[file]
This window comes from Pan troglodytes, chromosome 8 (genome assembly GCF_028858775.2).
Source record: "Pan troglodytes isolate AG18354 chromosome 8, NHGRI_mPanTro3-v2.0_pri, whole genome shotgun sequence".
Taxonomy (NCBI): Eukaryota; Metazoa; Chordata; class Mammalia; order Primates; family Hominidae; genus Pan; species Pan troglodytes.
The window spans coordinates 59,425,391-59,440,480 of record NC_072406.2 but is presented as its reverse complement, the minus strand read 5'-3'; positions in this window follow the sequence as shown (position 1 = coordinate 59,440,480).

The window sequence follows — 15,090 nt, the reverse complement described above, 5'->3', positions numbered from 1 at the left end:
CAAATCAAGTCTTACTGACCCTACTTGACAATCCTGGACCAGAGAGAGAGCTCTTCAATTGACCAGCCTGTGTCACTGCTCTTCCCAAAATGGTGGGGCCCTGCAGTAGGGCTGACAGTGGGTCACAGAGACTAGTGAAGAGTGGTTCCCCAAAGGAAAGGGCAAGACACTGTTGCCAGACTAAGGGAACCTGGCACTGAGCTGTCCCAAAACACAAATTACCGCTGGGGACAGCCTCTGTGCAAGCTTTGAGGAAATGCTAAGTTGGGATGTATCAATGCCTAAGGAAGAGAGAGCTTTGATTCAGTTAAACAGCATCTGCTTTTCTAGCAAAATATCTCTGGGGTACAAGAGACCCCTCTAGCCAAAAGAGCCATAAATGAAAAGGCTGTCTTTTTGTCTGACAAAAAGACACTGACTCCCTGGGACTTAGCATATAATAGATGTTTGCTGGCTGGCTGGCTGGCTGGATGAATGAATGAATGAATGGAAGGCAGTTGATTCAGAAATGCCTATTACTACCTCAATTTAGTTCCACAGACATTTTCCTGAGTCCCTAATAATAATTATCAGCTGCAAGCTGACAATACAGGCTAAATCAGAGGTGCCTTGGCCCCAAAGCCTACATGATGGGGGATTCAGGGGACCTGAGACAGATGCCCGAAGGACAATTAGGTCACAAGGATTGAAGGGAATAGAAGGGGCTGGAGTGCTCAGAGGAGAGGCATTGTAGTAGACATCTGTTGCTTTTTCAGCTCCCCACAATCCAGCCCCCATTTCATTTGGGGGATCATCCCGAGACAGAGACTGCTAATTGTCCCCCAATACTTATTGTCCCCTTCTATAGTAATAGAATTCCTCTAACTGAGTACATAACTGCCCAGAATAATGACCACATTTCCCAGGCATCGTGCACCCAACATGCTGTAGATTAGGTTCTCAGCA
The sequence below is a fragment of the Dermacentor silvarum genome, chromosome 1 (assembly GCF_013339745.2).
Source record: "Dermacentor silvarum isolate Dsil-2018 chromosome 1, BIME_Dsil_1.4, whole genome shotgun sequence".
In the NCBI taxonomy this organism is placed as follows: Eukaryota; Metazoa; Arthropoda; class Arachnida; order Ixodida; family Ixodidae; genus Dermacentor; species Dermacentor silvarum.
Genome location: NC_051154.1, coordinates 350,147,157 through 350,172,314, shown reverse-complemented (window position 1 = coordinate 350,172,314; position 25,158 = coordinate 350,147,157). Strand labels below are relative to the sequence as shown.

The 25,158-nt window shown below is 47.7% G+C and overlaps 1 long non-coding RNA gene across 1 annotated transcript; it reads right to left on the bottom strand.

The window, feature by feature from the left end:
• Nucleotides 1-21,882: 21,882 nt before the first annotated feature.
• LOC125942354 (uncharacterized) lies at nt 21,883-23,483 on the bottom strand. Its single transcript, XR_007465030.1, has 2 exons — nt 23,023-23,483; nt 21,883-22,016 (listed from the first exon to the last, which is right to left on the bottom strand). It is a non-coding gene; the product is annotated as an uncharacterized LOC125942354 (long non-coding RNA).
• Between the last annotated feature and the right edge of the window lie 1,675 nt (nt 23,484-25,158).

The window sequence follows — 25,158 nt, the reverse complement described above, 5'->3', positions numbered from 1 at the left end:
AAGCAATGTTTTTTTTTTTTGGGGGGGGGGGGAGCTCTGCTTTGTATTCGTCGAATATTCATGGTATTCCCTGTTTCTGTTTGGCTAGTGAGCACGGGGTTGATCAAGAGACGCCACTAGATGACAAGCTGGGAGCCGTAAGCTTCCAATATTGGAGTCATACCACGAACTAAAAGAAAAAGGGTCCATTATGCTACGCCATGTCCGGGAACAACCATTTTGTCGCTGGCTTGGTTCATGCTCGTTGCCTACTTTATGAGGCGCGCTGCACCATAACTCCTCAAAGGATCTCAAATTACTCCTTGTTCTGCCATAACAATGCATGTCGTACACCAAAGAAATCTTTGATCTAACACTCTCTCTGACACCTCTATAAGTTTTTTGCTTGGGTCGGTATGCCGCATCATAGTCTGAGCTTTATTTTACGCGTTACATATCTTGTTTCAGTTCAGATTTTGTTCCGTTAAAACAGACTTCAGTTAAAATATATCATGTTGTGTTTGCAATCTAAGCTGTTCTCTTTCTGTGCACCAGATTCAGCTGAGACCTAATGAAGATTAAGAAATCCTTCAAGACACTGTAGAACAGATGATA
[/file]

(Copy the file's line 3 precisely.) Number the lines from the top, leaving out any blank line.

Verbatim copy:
Taxonomy (NCBI): Eukaryota; Metazoa; Chordata; class Mammalia; order Primates; family Hominidae; genus Pan; species Pan troglodytes.